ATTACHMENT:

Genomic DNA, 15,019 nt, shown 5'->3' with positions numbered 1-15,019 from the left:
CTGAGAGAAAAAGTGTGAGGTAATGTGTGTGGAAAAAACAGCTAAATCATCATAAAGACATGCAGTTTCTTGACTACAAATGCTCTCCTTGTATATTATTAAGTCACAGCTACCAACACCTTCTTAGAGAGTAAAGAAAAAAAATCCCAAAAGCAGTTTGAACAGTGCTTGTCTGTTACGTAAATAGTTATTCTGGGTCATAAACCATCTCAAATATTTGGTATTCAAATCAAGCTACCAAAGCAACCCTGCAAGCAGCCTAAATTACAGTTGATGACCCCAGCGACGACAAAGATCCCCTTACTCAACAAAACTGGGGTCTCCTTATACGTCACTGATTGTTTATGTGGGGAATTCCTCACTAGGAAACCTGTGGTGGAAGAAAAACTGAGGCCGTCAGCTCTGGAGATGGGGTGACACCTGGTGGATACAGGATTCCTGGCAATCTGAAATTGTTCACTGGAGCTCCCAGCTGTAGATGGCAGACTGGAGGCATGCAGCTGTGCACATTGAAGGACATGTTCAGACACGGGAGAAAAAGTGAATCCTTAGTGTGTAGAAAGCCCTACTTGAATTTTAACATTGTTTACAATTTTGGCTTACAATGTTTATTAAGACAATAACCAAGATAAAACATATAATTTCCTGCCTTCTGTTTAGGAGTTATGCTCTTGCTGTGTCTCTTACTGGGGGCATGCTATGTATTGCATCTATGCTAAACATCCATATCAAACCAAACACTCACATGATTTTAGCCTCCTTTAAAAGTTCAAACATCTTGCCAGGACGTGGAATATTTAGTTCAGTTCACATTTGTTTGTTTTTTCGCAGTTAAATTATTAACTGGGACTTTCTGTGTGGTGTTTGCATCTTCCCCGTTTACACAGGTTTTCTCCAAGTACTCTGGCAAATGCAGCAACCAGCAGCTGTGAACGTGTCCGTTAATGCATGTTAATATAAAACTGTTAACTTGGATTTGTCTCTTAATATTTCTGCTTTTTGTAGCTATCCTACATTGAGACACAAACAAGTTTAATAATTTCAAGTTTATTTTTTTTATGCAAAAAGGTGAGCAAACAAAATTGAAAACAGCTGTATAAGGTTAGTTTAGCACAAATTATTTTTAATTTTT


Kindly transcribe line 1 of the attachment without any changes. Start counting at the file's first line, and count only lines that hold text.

Genomic DNA, 15,019 nt, shown 5'->3' with positions numbered 1-15,019 from the left: